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      OrthoDB v9.1: cataloging evolutionary and functional annotations for animal, fungal, plant, archaeal, bacterial and viral orthologs

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          Abstract

          OrthoDB is a comprehensive catalog of orthologs, genes inherited by extant species from a single gene in their last common ancestor. In 2016 OrthoDB reached its 9th release, growing to over 22 million genes from over 5000 species, now adding plants, archaea and viruses. In this update we focused on usability of this fast-growing wealth of data: updating the user and programmatic interfaces to browse and query the data, and further enhancing the already extensive integration of available gene functional annotations. Collating functional annotations from over 100 resources, and enabled us to propose descriptive titles for 87% of ortholog groups. Additionally, OrthoDB continues to provide computed evolutionary annotations and to allow user queries by sequence homology. The OrthoDB resource now enables users to generate publication-quality comparative genomics charts, as well as to upload, analyze and interactively explore their own private data. OrthoDB is available from http://orthodb.org.

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          Most cited references 25

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          The genome sequence of taurine cattle: a window to ruminant biology and evolution.

          To understand the biology and evolution of ruminants, the cattle genome was sequenced to about sevenfold coverage. The cattle genome contains a minimum of 22,000 genes, with a core set of 14,345 orthologs shared among seven mammalian species of which 1217 are absent or undetected in noneutherian (marsupial or monotreme) genomes. Cattle-specific evolutionary breakpoint regions in chromosomes have a higher density of segmental duplications, enrichment of repetitive elements, and species-specific variations in genes associated with lactation and immune responsiveness. Genes involved in metabolism are generally highly conserved, although five metabolic genes are deleted or extensively diverged from their human orthologs. The cattle genome sequence thus provides a resource for understanding mammalian evolution and accelerating livestock genetic improvement for milk and meat production.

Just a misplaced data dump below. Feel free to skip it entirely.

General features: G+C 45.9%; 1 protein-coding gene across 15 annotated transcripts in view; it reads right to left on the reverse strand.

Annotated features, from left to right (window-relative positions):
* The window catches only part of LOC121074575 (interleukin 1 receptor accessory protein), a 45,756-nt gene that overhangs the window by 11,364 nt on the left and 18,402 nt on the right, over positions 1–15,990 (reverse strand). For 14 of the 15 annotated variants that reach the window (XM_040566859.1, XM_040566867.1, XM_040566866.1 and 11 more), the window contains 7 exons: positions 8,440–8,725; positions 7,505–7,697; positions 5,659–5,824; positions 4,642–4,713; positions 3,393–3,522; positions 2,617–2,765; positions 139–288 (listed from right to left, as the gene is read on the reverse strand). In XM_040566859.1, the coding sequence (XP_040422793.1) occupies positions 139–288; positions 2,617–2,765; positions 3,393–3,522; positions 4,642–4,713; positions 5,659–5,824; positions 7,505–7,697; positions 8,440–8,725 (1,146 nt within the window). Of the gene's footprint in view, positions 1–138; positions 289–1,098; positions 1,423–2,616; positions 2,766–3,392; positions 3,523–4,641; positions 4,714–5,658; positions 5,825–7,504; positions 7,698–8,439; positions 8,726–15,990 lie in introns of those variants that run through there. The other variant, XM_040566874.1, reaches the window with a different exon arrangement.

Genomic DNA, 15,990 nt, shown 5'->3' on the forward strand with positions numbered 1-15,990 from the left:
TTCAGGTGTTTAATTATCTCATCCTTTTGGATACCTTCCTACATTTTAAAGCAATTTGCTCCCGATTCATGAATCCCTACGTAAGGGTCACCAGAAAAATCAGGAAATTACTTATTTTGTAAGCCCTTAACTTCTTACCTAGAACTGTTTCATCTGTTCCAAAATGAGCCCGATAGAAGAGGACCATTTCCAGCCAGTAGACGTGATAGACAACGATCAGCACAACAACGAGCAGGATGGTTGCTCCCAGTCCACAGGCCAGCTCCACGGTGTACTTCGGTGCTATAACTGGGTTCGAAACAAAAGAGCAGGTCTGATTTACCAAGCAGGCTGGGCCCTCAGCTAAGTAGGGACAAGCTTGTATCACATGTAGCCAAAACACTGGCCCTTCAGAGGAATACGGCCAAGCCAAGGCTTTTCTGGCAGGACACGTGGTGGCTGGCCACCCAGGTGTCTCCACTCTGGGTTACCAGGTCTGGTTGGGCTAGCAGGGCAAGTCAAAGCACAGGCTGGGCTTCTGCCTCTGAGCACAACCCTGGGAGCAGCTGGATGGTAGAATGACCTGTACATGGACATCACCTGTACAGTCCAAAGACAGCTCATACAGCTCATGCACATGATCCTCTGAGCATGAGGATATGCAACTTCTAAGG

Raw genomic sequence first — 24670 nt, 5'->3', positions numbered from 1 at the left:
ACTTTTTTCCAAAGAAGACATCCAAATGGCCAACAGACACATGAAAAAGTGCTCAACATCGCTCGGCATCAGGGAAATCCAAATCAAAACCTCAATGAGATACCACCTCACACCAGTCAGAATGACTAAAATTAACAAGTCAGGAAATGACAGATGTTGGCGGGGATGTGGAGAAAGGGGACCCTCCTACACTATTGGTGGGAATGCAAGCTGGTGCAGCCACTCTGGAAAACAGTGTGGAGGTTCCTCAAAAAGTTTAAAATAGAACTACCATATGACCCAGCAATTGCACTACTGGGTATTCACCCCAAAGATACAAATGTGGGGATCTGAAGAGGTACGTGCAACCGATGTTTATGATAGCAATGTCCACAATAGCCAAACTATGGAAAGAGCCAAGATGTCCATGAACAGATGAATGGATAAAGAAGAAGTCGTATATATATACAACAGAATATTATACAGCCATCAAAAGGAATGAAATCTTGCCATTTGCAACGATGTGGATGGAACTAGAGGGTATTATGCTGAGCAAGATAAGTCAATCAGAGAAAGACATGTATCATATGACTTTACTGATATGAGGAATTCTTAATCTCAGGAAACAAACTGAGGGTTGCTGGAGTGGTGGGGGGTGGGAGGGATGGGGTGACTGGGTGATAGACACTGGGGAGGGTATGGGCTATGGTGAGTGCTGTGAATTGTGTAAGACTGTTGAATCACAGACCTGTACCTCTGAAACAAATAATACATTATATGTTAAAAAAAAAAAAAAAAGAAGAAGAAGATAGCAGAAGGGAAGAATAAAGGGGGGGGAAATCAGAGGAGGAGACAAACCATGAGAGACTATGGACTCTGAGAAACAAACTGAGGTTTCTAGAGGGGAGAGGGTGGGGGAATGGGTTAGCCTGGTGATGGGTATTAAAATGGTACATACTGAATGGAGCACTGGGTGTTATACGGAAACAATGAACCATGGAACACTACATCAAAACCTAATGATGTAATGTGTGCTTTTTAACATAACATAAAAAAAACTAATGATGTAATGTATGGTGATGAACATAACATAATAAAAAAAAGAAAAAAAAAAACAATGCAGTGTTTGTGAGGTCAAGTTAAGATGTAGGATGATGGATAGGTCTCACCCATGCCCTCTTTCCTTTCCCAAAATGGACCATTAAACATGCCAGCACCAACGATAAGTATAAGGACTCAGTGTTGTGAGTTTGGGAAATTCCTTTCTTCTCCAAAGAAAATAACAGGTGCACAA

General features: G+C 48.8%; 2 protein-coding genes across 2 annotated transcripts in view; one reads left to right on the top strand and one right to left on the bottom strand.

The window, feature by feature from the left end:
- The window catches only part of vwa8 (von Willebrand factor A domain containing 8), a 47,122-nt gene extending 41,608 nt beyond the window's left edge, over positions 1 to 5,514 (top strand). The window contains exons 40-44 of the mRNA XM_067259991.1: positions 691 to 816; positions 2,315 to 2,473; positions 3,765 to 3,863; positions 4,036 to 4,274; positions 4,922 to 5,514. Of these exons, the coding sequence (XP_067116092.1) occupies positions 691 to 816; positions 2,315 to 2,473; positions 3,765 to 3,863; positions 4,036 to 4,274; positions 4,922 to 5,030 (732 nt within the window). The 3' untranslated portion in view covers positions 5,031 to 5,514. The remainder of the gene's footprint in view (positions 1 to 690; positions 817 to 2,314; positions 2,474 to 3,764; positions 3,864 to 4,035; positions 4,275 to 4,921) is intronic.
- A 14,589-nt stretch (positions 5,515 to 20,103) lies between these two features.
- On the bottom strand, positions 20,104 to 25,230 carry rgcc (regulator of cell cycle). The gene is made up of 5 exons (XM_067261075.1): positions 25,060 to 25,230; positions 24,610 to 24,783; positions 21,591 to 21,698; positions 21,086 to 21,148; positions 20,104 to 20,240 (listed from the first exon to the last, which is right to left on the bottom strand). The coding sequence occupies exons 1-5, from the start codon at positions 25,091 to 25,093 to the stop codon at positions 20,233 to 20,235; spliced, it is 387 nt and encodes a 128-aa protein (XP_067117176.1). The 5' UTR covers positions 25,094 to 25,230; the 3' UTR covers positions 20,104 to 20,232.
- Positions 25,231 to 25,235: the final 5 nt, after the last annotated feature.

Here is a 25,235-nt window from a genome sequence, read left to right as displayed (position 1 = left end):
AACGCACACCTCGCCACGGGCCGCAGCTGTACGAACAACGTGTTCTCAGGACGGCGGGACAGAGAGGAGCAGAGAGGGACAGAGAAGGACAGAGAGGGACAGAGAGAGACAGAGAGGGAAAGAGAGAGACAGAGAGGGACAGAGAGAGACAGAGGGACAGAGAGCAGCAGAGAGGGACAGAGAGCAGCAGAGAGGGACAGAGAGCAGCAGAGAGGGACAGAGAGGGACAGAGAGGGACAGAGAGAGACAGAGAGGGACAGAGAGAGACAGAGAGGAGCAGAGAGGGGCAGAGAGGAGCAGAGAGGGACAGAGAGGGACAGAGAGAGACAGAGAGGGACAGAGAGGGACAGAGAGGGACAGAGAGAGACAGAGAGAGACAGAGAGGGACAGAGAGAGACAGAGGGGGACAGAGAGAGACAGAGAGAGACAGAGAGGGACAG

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            The genome of the model beetle and pest Tribolium castaneum.

            Tribolium castaneum is a member of the most species-rich eukaryotic order, a powerful model organism for the study of generalized insect development, and an important pest of stored agricultural products. We describe its genome sequence here. This omnivorous beetle has evolved the ability to interact with a diverse chemical environment, as shown by large expansions in odorant and gustatory receptors, as well as P450 and other detoxification enzymes. Development in Tribolium is more representative of other insects than is Drosophila, a fact reflected in gene content and function. For example, Tribolium has retained more ancestral genes involved in cell-cell communication than Drosophila, some being expressed in the growth zone crucial for axial elongation in short-germ development. Systemic RNA interference in T. castaneum functions differently from that in Caenorhabditis elegans, but nevertheless offers similar power for the elucidation of gene function and identification of targets for selective insect control.